Most every captain I spoke to about this prefer to run their lines straight through Black’s clips on the riggers. This allows their anglers to freespool back to a fish through the clip without having to wait for the fish to pop the line free. It requires constant attention, either holding the rod or the line, but if you’re serious about catching every single bite then that’s what it takes.
Another thing is to ensure you have good freespool on all the reels in your inventory. At any rate, double check everything to make sure that freespool is truly free.
Backlash: Now What?
So let’s say you finally do get bit and even though the fish surprises you a little, you’re still able to get off a fairly decent dropback. The line’s not coming off in a straight line toward the fish but is dropping freely off the rod tip into the water the way it’s supposed to. You count to five and get ready to ease up the drag lever and come tight. But right at the end you have a little frizz just as you’re ready to lock it up.
You’ve got two choices: either stay in freespool for another second or two and hope all the loose line comes off the reel or go to plan B. If you’re backlashed on the dropback and don’t think it will come out, the best advice from the experts is to go ahead and push up the drag lever. Wind like crazy to get a few cranks on the reel and loudly and clearly announce “Backlash!” (Don’t forget that your captain probably can’t see the reel spool and won’t know there’s a problem unless you say something right now, and loud enough for him to hear you).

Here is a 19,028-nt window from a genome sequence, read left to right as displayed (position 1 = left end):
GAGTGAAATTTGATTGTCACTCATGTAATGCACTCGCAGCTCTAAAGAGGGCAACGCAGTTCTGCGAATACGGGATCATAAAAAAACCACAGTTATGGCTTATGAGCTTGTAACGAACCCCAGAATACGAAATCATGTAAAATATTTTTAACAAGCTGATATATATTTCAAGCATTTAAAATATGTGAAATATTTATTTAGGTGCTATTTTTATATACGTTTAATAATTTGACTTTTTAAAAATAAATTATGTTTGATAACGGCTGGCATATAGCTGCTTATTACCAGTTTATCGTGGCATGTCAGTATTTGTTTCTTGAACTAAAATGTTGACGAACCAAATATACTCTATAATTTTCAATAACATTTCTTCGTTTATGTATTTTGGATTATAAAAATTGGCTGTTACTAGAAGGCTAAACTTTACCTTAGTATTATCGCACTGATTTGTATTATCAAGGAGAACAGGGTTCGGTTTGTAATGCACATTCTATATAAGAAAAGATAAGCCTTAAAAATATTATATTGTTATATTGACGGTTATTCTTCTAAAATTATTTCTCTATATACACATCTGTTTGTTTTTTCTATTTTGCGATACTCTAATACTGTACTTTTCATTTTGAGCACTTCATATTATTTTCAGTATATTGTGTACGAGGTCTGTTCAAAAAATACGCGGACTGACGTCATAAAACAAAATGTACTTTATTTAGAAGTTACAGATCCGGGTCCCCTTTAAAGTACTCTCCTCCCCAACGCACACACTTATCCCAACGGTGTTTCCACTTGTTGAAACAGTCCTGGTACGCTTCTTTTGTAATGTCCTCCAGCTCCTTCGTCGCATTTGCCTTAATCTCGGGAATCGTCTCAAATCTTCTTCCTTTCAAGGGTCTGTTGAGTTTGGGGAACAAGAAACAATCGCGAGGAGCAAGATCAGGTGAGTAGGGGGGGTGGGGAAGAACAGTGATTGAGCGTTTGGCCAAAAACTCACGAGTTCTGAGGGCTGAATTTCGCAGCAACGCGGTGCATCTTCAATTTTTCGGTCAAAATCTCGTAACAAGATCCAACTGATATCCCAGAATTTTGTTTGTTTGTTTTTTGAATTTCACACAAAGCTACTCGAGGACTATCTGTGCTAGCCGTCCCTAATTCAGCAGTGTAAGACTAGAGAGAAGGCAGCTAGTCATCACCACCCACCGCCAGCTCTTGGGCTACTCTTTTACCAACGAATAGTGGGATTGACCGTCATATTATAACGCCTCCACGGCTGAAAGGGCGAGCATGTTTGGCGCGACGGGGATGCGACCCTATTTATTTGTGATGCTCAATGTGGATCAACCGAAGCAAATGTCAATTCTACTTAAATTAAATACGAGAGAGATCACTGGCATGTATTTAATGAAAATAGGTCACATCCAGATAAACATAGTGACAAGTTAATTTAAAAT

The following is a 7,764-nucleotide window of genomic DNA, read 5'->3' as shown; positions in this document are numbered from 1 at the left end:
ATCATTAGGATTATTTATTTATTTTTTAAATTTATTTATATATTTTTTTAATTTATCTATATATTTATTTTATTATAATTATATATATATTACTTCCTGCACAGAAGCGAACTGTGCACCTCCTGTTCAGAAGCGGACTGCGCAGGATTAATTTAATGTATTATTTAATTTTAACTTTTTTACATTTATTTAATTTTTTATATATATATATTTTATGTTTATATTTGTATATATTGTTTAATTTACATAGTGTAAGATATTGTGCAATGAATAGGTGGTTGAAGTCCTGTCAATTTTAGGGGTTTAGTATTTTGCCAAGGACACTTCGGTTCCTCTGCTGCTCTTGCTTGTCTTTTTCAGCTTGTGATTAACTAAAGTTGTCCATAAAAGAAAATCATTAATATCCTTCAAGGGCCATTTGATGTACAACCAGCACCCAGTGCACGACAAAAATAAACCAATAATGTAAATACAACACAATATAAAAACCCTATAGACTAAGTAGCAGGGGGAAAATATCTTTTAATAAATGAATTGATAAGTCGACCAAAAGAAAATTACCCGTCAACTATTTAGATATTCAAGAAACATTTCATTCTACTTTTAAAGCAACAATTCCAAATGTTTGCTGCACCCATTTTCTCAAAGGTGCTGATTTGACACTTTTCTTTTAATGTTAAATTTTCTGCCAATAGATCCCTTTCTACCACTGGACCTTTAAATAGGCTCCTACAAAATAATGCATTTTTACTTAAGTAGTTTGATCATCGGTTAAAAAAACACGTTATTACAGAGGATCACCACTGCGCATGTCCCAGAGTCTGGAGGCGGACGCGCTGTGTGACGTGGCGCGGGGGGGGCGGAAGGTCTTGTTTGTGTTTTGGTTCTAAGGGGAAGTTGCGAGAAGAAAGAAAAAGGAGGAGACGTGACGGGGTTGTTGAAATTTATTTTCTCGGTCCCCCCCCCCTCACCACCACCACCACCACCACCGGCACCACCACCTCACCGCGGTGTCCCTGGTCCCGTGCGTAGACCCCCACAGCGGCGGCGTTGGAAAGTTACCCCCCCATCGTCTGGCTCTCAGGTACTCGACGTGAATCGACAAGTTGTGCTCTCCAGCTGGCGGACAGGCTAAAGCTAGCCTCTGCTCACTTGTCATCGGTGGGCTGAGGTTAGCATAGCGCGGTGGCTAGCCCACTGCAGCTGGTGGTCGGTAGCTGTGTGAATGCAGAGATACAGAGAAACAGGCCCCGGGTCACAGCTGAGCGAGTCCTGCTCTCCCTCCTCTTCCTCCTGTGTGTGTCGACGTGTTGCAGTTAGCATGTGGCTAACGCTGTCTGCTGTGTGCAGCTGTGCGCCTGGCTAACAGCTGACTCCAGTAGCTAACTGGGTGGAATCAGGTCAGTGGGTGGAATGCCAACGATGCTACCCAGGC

The captain will stop the boat and should go into reverse as fast as possible so the angler can continue to wind on some line over the loose loops on the reel. Don’t worry about the backlash at this point, just keep winding right over that sucker like a bad memory. If the fish doesn’t make a strong run, you might be able to salvage a bad situation and earn a release the hard way. Tucker Colquhoun reports that the tactic will even work on marlin, with a little luck. “We backlashed a small blue last year but stayed hooked up. I got my dredges in and started backing down right through the spread but we managed to keep him close and caught him.”